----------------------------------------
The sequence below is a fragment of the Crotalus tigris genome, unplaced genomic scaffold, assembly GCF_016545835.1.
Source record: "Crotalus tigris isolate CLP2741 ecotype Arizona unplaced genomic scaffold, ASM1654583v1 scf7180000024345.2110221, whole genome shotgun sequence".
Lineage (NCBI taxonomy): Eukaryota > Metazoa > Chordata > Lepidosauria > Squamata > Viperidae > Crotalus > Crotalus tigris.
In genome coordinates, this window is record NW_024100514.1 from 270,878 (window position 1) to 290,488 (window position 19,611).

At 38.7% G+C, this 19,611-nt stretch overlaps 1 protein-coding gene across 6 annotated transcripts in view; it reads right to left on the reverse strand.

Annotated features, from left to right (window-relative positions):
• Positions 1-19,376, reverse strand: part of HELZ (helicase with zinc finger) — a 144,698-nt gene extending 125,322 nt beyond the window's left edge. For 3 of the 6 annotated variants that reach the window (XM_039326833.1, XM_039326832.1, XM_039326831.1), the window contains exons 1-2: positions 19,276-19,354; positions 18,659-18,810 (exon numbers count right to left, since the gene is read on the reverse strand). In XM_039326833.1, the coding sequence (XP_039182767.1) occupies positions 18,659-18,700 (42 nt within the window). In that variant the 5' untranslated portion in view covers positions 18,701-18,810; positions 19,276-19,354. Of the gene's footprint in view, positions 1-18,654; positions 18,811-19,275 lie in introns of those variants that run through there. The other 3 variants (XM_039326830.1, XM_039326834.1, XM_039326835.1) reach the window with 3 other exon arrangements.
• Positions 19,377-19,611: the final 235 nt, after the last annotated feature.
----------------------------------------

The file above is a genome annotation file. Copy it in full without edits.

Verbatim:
The sequence below is a fragment of the Crotalus tigris genome, unplaced genomic scaffold, assembly GCF_016545835.1.
Source record: "Crotalus tigris isolate CLP2741 ecotype Arizona unplaced genomic scaffold, ASM1654583v1 scf7180000024345.2110221, whole genome shotgun sequence".
Lineage (NCBI taxonomy): Eukaryota > Metazoa > Chordata > Lepidosauria > Squamata > Viperidae > Crotalus > Crotalus tigris.
In genome coordinates, this window is record NW_024100514.1 from 270,878 (window position 1) to 290,488 (window position 19,611).

At 38.7% G+C, this 19,611-nt stretch overlaps 1 protein-coding gene across 6 annotated transcripts in view; it reads right to left on the reverse strand.

Annotated features, from left to right (window-relative positions):
• Positions 1-19,376, reverse strand: part of HELZ (helicase with zinc finger) — a 144,698-nt gene extending 125,322 nt beyond the window's left edge. For 3 of the 6 annotated variants that reach the window (XM_039326833.1, XM_039326832.1, XM_039326831.1), the window contains exons 1-2: positions 19,276-19,354; positions 18,659-18,810 (exon numbers count right to left, since the gene is read on the reverse strand). In XM_039326833.1, the coding sequence (XP_039182767.1) occupies positions 18,659-18,700 (42 nt within the window). In that variant the 5' untranslated portion in view covers positions 18,701-18,810; positions 19,276-19,354. Of the gene's footprint in view, positions 1-18,654; positions 18,811-19,275 lie in introns of those variants that run through there. The other 3 variants (XM_039326830.1, XM_039326834.1, XM_039326835.1) reach the window with 3 other exon arrangements.
• Positions 19,377-19,611: the final 235 nt, after the last annotated feature.